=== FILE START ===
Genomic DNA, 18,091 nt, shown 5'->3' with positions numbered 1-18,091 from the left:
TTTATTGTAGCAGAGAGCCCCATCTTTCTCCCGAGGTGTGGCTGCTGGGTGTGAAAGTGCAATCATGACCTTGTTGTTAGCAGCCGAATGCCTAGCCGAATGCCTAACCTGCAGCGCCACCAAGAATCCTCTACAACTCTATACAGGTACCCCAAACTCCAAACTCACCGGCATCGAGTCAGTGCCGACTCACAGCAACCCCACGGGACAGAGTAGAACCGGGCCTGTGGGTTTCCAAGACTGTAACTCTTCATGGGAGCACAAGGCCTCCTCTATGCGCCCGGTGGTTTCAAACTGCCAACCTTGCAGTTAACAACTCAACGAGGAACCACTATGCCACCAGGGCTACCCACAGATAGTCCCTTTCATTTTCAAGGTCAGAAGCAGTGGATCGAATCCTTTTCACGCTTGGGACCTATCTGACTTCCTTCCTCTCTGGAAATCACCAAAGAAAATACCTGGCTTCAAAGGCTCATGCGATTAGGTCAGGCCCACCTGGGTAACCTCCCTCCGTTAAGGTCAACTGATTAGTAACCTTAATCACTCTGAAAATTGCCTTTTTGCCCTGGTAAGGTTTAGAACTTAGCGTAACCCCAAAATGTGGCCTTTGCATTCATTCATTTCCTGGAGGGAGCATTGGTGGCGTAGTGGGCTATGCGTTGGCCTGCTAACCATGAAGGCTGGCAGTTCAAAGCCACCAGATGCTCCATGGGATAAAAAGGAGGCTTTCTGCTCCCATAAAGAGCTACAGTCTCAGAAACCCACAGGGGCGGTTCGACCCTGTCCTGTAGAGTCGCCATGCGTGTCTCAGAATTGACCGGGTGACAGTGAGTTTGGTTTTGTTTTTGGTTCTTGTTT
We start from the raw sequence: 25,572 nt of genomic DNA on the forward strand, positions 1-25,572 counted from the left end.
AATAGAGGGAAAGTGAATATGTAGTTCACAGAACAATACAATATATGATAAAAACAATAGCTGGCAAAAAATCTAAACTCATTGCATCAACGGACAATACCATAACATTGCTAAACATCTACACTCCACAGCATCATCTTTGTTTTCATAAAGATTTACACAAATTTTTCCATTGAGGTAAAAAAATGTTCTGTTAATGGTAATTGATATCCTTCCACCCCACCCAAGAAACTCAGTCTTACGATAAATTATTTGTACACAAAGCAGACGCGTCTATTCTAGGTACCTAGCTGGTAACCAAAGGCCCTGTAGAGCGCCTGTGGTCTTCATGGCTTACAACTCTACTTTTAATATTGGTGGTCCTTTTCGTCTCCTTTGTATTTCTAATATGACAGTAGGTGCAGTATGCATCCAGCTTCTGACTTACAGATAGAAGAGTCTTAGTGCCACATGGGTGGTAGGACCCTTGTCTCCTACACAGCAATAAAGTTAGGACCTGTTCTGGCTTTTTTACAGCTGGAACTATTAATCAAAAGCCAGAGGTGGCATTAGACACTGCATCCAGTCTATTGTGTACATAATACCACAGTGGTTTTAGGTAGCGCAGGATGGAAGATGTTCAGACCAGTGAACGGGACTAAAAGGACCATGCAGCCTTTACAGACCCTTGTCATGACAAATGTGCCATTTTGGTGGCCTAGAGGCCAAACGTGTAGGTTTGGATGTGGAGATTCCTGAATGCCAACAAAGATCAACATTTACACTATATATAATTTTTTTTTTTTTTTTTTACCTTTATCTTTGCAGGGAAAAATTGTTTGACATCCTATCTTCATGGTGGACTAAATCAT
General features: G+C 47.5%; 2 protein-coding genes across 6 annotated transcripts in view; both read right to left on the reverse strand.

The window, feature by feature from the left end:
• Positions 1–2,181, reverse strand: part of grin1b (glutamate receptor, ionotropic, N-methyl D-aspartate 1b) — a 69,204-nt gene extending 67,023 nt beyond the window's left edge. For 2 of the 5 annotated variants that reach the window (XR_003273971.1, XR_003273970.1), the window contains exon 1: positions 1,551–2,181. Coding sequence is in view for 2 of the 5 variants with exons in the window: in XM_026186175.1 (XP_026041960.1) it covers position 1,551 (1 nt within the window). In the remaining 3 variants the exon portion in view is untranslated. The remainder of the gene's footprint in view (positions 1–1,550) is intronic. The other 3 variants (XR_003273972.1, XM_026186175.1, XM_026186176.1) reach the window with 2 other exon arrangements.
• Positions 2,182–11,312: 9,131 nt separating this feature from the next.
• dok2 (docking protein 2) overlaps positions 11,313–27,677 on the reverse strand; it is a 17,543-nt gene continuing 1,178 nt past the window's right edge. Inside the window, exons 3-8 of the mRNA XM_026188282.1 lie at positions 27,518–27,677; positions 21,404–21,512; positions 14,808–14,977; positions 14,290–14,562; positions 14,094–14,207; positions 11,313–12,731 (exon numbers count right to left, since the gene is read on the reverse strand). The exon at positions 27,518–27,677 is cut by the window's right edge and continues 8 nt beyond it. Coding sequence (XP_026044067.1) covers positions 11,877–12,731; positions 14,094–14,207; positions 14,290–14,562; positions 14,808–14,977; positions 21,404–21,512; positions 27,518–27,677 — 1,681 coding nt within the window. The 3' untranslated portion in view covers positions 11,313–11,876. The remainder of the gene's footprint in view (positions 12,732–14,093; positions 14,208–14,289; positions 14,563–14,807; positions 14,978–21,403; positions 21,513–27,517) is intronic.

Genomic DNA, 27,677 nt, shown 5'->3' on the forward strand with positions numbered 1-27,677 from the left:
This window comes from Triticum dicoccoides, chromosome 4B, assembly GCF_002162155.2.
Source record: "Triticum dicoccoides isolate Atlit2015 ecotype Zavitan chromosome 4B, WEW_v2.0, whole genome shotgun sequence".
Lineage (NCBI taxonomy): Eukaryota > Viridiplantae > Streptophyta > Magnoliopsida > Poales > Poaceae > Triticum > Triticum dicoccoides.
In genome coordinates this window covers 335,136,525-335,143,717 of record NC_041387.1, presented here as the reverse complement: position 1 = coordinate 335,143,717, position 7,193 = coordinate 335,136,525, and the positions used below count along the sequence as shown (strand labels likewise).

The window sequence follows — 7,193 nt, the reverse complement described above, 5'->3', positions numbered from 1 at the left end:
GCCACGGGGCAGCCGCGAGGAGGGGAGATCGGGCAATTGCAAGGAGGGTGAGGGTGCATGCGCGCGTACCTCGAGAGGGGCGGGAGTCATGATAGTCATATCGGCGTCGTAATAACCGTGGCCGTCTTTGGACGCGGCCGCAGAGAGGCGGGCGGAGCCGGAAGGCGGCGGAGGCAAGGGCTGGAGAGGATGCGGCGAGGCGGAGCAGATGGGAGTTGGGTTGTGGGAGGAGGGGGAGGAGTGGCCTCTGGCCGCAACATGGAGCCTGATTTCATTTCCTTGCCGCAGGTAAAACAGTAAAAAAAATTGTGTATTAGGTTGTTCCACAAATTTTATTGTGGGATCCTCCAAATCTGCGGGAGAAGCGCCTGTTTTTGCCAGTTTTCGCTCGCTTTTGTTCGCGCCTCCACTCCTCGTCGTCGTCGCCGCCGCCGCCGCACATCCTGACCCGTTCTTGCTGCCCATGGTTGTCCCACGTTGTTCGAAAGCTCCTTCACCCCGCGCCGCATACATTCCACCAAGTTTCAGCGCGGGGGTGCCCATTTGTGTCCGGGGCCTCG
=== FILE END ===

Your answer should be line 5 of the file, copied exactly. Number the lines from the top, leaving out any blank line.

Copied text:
General features: G+C 47.5%; 2 protein-coding genes across 6 annotated transcripts in view; both read right to left on the reverse strand.